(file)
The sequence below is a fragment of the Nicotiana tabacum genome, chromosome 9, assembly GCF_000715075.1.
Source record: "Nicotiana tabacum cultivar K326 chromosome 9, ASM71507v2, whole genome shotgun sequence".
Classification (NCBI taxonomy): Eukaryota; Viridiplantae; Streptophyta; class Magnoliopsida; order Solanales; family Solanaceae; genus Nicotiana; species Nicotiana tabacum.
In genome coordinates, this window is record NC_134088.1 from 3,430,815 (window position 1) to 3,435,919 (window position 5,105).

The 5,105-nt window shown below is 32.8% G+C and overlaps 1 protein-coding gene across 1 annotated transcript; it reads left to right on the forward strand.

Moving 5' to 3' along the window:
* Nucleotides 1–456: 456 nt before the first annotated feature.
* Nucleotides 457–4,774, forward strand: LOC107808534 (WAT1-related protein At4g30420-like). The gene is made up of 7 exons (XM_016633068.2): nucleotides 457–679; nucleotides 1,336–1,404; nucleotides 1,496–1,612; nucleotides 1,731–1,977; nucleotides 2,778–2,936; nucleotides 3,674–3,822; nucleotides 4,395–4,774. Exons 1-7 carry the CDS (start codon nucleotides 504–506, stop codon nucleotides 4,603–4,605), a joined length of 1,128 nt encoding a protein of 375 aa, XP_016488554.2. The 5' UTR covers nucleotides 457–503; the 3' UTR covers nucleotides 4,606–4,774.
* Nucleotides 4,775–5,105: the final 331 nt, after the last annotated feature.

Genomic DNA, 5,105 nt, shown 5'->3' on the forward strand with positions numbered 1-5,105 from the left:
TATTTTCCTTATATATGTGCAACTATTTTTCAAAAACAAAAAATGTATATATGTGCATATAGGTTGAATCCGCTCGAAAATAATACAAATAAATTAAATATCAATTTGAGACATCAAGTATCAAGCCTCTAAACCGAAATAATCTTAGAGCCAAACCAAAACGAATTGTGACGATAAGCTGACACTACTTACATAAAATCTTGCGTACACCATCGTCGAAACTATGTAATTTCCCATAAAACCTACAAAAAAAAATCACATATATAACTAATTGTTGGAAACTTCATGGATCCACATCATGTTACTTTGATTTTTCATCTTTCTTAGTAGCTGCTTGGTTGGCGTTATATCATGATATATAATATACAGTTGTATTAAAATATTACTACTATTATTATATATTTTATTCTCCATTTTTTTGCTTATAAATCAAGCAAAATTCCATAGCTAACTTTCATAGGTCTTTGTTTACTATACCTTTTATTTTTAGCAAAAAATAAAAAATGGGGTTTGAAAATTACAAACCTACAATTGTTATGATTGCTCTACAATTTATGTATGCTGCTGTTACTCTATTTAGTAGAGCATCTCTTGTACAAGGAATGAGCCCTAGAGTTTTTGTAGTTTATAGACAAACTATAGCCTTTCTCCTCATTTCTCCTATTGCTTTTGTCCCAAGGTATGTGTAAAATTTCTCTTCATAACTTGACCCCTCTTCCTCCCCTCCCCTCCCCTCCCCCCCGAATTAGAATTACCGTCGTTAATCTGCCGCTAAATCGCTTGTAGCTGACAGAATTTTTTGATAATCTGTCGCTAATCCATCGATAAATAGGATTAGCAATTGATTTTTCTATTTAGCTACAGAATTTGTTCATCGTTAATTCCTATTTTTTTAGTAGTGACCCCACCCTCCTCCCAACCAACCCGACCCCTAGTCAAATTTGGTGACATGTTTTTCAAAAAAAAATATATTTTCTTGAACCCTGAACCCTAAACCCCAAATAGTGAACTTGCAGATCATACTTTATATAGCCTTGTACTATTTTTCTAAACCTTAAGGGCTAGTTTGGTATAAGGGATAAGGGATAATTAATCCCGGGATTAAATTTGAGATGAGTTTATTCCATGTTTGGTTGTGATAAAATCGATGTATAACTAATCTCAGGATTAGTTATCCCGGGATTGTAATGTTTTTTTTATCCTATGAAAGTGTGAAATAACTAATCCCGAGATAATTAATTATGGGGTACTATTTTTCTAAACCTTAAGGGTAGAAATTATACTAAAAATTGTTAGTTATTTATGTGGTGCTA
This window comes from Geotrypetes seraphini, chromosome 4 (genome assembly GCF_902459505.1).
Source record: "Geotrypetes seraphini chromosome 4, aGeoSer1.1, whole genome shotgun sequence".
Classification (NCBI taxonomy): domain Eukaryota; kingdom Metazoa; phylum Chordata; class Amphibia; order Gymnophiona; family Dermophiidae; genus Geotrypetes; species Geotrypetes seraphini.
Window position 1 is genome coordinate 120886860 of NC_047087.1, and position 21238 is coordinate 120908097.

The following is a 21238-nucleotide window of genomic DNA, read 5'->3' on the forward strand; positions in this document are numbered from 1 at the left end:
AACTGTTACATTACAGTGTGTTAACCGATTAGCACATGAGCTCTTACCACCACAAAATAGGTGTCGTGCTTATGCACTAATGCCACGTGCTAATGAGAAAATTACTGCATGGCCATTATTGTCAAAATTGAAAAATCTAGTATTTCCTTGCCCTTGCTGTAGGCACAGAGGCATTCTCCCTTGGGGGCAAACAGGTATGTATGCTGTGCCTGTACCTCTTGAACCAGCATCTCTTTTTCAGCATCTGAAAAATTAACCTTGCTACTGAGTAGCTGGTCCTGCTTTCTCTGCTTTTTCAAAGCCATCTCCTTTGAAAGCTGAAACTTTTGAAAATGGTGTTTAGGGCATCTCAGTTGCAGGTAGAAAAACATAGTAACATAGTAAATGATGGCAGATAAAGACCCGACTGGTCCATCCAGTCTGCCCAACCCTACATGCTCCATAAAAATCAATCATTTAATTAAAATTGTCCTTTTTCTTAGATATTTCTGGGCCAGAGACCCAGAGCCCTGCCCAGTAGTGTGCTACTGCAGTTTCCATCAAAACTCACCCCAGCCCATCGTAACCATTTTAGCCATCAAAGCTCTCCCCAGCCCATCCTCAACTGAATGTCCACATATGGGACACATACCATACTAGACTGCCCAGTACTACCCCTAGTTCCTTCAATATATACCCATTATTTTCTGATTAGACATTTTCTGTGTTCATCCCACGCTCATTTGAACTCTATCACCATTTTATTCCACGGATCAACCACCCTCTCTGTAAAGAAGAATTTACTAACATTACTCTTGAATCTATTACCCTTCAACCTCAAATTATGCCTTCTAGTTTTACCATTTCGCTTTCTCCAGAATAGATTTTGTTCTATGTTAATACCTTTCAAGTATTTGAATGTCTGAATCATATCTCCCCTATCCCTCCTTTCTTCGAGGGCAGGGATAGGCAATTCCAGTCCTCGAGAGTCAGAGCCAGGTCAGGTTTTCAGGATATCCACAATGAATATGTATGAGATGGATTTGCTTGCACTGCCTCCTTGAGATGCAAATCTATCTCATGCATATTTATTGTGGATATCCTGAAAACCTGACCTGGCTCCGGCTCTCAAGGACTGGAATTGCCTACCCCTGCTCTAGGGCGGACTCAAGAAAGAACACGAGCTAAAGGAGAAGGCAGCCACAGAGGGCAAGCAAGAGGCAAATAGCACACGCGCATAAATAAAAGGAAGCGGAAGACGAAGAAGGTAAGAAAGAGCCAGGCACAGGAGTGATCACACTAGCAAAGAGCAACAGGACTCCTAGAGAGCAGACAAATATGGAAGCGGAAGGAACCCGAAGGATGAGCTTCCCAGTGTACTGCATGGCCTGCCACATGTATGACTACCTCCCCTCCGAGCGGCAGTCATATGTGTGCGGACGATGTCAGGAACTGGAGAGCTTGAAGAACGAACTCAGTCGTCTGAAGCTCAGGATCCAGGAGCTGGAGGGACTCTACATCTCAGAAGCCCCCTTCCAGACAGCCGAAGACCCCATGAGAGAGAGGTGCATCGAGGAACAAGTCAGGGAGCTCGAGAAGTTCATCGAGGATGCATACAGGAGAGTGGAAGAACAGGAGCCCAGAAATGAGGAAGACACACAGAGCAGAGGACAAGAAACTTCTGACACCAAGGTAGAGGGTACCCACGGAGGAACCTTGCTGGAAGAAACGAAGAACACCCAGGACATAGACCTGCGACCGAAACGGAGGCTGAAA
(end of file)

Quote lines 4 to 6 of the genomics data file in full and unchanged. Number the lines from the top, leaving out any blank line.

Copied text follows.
In genome coordinates, this window is record NC_134088.1 from 3,430,815 (window position 1) to 3,435,919 (window position 5,105).

The 5,105-nt window shown below is 32.8% G+C and overlaps 1 protein-coding gene across 1 annotated transcript; it reads left to right on the forward strand.

Moving 5' to 3' along the window: